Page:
Saturday, January 3, 2009

The Foundation - Occupation/Job Analysis and Competency Identification

When you plan to examine individuals for entry into an occupation (including professions such as ministry), the best place to start is identifying what people in that occupation do and how they do it. Once you've identified the duties and responsibilities, the next step is to identify the competencies required to perform them.

In considering the competencies for UU ministry, we are blessed to have the work of the Market Voice Consulting for the Panel on Theological Education. At this link, you can download "Report on Excellence in Ministry." Market Voice Consulting found consistent agreement on the following competencies:

– Strong interpersonal skills.
– Self-aware, understands boundaries, mature.
– Compassionate and caring.
– Inclusive and supportive.
– Thorough knowledge of UU history and traditions.
– Solid grounding in theology – history, sacred writings, beliefs, cultural impact – not just UU.
– Savvy about organizational and institutional dynamics.
– Passionate about the work, a strong sense of calling.
– Challenges people and congregations to be their best.

Furthermore, they added:
Some people say excellence is determined by how well-matched the minister and the position/job are.

While these competencies require further review to turn them into behavioral standards, it seems like we're off to a good start in competency identification.

While there is little doubt that there are shared competencies for serving as the senior minister at a large congregation, the sole minister of a small congregation, a minister of religious education, a prison chaplain, a medical chaplain, a military chaplain, a community organizer, and the director of a legislative ministry office, it is quite likely that different positions require different competencies.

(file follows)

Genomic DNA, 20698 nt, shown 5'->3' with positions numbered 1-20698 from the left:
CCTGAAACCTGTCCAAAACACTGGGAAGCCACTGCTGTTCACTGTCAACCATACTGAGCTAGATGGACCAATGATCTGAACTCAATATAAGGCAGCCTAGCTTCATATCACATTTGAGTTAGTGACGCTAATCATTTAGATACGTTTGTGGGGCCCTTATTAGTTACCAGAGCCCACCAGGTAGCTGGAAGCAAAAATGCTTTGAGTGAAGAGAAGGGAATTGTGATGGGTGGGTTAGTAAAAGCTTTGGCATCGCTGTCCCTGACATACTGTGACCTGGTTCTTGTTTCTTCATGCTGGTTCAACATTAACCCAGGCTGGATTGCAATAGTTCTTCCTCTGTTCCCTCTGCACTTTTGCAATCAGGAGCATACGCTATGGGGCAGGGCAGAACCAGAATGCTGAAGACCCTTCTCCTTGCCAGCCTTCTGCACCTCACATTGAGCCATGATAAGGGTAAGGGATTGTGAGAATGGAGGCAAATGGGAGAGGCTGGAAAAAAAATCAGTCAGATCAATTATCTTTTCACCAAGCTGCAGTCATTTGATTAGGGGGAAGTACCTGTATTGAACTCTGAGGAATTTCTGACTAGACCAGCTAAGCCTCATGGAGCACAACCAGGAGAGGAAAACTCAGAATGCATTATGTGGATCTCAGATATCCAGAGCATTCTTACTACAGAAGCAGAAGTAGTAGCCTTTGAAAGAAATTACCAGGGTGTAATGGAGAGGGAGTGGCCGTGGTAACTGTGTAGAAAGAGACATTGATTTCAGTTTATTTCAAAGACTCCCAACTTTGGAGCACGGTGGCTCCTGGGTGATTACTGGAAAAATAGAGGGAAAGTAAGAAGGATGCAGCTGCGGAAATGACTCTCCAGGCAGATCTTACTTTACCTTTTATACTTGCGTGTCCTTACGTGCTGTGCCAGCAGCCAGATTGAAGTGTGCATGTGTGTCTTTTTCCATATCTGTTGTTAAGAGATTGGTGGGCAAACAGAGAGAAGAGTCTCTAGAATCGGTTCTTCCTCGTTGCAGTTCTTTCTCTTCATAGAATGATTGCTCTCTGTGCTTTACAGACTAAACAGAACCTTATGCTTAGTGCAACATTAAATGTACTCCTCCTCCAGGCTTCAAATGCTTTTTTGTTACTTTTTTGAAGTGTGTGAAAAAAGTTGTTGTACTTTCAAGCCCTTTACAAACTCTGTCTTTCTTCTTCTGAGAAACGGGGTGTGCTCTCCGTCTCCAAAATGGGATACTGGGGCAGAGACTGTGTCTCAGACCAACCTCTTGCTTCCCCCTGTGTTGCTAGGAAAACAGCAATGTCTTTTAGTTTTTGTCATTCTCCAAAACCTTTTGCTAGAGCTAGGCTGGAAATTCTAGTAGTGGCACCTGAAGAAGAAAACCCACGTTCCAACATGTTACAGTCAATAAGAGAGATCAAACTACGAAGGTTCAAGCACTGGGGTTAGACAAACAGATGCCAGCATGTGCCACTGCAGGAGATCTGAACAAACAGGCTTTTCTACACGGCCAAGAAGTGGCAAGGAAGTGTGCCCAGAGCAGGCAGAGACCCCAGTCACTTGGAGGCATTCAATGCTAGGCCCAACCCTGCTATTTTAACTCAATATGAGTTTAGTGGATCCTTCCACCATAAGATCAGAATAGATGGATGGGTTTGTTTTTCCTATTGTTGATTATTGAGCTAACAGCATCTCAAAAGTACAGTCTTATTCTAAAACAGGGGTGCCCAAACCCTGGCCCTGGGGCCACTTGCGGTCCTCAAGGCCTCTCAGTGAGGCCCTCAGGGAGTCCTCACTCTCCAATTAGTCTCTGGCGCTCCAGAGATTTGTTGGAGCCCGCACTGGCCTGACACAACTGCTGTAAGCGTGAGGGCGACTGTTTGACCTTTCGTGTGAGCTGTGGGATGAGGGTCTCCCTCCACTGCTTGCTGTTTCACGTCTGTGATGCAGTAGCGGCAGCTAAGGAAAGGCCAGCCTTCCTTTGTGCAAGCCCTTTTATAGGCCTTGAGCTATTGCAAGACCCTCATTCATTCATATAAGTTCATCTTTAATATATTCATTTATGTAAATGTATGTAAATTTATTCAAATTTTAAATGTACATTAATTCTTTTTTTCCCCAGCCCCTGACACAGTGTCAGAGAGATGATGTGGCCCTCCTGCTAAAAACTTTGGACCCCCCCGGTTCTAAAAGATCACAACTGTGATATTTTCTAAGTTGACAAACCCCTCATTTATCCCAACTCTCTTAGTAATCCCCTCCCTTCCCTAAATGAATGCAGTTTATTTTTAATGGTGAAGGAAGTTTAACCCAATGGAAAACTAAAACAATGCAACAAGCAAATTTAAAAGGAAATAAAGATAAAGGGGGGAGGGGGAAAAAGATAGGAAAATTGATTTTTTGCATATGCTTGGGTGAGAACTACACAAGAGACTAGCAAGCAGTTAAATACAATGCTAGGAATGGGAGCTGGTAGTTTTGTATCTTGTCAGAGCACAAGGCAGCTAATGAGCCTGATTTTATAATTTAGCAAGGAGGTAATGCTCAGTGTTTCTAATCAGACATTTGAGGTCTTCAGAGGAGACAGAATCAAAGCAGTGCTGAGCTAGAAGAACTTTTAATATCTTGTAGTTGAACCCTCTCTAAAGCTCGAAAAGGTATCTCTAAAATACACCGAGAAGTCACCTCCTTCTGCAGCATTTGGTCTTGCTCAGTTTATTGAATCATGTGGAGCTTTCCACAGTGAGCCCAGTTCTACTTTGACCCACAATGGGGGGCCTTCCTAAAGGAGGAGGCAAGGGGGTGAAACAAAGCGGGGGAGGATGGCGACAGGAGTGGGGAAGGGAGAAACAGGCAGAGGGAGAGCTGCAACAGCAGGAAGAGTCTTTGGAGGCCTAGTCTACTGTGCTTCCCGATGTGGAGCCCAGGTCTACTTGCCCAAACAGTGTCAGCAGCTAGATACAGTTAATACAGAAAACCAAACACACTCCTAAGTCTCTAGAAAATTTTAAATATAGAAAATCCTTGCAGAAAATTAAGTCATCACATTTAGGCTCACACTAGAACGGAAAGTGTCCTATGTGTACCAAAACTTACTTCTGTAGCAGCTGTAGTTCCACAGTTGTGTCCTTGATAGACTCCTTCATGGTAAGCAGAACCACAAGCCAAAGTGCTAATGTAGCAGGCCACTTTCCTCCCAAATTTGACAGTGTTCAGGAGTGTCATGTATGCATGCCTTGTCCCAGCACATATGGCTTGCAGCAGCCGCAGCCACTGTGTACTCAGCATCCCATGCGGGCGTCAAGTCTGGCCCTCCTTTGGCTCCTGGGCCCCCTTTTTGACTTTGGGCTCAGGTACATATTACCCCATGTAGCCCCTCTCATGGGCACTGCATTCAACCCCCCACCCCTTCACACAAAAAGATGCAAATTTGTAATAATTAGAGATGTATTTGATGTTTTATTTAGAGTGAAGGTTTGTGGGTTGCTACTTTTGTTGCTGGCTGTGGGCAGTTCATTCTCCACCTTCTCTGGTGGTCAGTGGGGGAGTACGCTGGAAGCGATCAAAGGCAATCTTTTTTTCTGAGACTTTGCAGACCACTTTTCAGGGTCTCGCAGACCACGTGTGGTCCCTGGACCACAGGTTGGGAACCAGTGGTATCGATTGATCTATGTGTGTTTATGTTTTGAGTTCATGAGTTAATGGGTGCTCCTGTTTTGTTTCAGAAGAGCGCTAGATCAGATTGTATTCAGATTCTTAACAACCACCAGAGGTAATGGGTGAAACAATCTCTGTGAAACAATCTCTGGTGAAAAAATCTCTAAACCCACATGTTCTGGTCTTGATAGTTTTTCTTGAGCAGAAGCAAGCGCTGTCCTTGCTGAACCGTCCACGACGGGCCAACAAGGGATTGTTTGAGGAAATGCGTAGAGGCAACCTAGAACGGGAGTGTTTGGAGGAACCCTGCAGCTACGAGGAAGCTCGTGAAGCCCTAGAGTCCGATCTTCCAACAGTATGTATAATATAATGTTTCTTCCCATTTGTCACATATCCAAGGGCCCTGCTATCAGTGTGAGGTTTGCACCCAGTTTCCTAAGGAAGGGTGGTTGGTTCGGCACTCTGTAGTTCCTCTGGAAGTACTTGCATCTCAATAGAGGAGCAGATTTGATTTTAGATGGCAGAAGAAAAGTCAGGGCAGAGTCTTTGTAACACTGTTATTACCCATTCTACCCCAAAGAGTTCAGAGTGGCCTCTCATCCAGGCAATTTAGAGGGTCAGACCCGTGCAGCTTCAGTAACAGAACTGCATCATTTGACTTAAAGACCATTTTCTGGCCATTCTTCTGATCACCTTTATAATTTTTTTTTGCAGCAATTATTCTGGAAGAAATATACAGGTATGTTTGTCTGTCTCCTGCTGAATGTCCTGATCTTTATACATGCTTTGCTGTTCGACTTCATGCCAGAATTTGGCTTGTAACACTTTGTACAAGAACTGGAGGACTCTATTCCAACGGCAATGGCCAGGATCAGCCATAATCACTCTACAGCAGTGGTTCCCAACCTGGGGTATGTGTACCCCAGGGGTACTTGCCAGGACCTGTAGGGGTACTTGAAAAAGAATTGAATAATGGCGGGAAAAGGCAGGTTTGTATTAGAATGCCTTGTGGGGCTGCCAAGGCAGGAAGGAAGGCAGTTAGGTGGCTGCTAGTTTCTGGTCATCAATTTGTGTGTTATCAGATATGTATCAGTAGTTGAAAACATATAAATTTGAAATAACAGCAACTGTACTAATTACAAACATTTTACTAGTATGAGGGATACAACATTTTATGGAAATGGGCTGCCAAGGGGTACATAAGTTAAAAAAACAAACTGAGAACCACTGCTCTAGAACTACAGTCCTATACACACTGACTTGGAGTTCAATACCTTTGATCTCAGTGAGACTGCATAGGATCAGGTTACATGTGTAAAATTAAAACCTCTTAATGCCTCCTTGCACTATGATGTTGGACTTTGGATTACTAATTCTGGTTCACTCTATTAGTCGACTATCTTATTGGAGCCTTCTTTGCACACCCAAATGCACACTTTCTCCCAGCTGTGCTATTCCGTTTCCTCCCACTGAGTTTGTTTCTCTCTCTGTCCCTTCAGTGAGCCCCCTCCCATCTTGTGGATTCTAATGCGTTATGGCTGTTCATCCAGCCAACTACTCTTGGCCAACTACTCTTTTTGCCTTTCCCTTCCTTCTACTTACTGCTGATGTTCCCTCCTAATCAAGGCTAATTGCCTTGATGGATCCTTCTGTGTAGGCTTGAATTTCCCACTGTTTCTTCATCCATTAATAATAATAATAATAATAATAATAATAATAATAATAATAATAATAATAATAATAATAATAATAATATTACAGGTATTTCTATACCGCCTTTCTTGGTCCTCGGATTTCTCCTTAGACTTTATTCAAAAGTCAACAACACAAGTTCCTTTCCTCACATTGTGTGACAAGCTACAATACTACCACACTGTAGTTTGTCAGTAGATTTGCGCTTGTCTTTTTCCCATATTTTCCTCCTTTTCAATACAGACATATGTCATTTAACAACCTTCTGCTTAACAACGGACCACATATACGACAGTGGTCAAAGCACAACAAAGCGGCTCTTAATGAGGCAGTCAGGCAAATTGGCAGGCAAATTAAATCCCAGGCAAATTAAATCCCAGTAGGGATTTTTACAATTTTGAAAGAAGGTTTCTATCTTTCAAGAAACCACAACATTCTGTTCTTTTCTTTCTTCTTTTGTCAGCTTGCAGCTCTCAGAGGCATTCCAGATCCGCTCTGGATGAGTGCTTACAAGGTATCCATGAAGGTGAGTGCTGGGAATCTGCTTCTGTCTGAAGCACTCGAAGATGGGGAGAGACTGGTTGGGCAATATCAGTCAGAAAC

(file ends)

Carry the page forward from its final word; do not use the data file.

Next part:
It is understandable why the Ministerial Fellowshipping Committee (MFC) would not want to examine all ministerial candidates on all competencies or even on the competencies that are specific to certain assignments. However, it appears that individuals who are not preparing for parish ministry are much more likely to be tested on uniquely parish ministry competencies while individuals who are preparing for parish ministry are unlikely to being examined on competencies not required for parish ministry.


  1. What competencies distinguish a parish from a community minister? As a community minister in candidacy, I'm curious to know what you believe a community minister is likely to be examined on that isn't required for community ministry.

    Best wishes on your new blog.

  2. Great question.

    Please let me be even more specific in my answer. Rather than generic competencies for community ministry, let's say we're talking about competencies for a psychiatric chaplaincy. Though I haven't done a job analysis on this position, I suspect that a knowledge of the DSM, psychiatric illnesses, and psychopharmacology would be much more relevant to this position than to parish ministry. I'm not suggesting that the MFC examine in this depth regarding specialties in ministry, but it would be legitimate for an employer (e.g., a hospital in this example) to do so.